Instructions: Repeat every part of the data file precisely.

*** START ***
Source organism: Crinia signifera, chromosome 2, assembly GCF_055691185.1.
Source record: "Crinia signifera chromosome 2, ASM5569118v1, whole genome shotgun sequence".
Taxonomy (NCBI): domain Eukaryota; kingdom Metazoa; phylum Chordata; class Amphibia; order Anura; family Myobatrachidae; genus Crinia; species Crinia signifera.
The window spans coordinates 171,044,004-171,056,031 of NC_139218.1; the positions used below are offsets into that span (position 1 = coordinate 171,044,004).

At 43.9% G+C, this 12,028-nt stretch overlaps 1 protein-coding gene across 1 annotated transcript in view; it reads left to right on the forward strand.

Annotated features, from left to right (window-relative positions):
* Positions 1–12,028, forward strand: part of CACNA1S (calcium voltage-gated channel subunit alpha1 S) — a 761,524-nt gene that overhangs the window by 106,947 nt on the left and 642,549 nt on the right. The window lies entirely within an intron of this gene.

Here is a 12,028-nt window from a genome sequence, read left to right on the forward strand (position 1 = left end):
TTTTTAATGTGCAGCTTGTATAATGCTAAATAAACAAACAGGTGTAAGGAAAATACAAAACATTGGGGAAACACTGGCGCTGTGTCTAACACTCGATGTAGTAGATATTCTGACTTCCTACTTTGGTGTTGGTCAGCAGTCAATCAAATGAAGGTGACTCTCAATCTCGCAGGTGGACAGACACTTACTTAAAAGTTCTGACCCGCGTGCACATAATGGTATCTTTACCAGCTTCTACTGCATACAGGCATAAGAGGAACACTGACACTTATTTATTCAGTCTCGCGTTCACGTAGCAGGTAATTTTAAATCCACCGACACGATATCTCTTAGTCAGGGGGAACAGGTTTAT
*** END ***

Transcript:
Source organism: Crinia signifera, chromosome 2, assembly GCF_055691185.1.
Source record: "Crinia signifera chromosome 2, ASM5569118v1, whole genome shotgun sequence".
Taxonomy (NCBI): domain Eukaryota; kingdom Metazoa; phylum Chordata; class Amphibia; order Anura; family Myobatrachidae; genus Crinia; species Crinia signifera.
The window spans coordinates 171,044,004-171,056,031 of NC_139218.1; the positions used below are offsets into that span (position 1 = coordinate 171,044,004).

At 43.9% G+C, this 12,028-nt stretch overlaps 1 protein-coding gene across 1 annotated transcript in view; it reads left to right on the forward strand.

Annotated features, from left to right (window-relative positions):
* Positions 1–12,028, forward strand: part of CACNA1S (calcium voltage-gated channel subunit alpha1 S) — a 761,524-nt gene that overhangs the window by 106,947 nt on the left and 642,549 nt on the right. The window lies entirely within an intron of this gene.

Here is a 12,028-nt window from a genome sequence, read left to right on the forward strand (position 1 = left end):
TTTTTAATGTGCAGCTTGTATAATGCTAAATAAACAAACAGGTGTAAGGAAAATACAAAACATTGGGGAAACACTGGCGCTGTGTCTAACACTCGATGTAGTAGATATTCTGACTTCCTACTTTGGTGTTGGTCAGCAGTCAATCAAATGAAGGTGACTCTCAATCTCGCAGGTGGACAGACACTTACTTAAAAGTTCTGACCCGCGTGCACATAATGGTATCTTTACCAGCTTCTACTGCATACAGGCATAAGAGGAACACTGACACTTATTTATTCAGTCTCGCGTTCACGTAGCAGGTAATTTTAAATCCACCGACACGATATCTCTTAGTCAGGGGGAACAGGTTTAT